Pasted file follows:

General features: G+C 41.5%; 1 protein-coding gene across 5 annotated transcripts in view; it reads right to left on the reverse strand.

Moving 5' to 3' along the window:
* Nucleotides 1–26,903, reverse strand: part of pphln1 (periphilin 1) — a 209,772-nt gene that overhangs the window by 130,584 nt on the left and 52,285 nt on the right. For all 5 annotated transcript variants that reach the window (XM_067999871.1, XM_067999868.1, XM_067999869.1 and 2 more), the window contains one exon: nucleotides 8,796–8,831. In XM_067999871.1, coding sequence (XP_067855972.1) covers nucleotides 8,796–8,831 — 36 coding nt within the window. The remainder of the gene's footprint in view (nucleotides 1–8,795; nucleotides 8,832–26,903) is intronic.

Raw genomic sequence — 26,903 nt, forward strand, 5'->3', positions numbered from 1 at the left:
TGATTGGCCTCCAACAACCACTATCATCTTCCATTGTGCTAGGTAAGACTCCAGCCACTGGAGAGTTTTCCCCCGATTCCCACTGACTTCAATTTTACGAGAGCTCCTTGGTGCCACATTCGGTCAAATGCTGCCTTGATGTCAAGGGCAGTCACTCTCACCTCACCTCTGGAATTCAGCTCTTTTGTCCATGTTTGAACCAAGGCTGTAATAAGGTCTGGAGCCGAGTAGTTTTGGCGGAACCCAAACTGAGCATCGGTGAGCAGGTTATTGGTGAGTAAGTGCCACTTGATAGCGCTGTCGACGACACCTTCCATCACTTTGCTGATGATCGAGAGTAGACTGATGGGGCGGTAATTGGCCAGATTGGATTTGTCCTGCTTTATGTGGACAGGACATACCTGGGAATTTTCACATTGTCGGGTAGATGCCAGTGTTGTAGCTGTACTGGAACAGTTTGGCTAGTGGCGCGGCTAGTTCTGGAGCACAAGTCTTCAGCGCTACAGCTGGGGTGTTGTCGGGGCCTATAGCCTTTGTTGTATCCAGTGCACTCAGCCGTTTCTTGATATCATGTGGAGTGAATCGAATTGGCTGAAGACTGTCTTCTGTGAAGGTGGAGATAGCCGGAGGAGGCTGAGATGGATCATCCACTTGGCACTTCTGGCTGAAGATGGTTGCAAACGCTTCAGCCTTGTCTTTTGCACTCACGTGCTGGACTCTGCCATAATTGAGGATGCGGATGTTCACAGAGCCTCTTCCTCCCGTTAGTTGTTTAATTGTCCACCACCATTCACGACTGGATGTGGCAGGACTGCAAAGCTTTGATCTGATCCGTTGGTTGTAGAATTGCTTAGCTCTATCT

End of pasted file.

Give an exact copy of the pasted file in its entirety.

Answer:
General features: G+C 41.5%; 1 protein-coding gene across 5 annotated transcripts in view; it reads right to left on the reverse strand.

Moving 5' to 3' along the window:
* Nucleotides 1–26,903, reverse strand: part of pphln1 (periphilin 1) — a 209,772-nt gene that overhangs the window by 130,584 nt on the left and 52,285 nt on the right. For all 5 annotated transcript variants that reach the window (XM_067999871.1, XM_067999868.1, XM_067999869.1 and 2 more), the window contains one exon: nucleotides 8,796–8,831. In XM_067999871.1, coding sequence (XP_067855972.1) covers nucleotides 8,796–8,831 — 36 coding nt within the window. The remainder of the gene's footprint in view (nucleotides 1–8,795; nucleotides 8,832–26,903) is intronic.

Raw genomic sequence — 26,903 nt, forward strand, 5'->3', positions numbered from 1 at the left:
TGATTGGCCTCCAACAACCACTATCATCTTCCATTGTGCTAGGTAAGACTCCAGCCACTGGAGAGTTTTCCCCCGATTCCCACTGACTTCAATTTTACGAGAGCTCCTTGGTGCCACATTCGGTCAAATGCTGCCTTGATGTCAAGGGCAGTCACTCTCACCTCACCTCTGGAATTCAGCTCTTTTGTCCATGTTTGAACCAAGGCTGTAATAAGGTCTGGAGCCGAGTAGTTTTGGCGGAACCCAAACTGAGCATCGGTGAGCAGGTTATTGGTGAGTAAGTGCCACTTGATAGCGCTGTCGACGACACCTTCCATCACTTTGCTGATGATCGAGAGTAGACTGATGGGGCGGTAATTGGCCAGATTGGATTTGTCCTGCTTTATGTGGACAGGACATACCTGGGAATTTTCACATTGTCGGGTAGATGCCAGTGTTGTAGCTGTACTGGAACAGTTTGGCTAGTGGCGCGGCTAGTTCTGGAGCACAAGTCTTCAGCGCTACAGCTGGGGTGTTGTCGGGGCCTATAGCCTTTGTTGTATCCAGTGCACTCAGCCGTTTCTTGATATCATGTGGAGTGAATCGAATTGGCTGAAGACTGTCTTCTGTGAAGGTGGAGATAGCCGGAGGAGGCTGAGATGGATCATCCACTTGGCACTTCTGGCTGAAGATGGTTGCAAACGCTTCAGCCTTGTCTTTTGCACTCACGTGCTGGACTCTGCCATAATTGAGGATGCGGATGTTCACAGAGCCTCTTCCTCCCGTTAGTTGTTTAATTGTCCACCACCATTCACGACTGGATGTGGCAGGACTGCAAAGCTTTGATCTGATCCGTTGGTTGTAGAATTGCTTAGCTCTATCT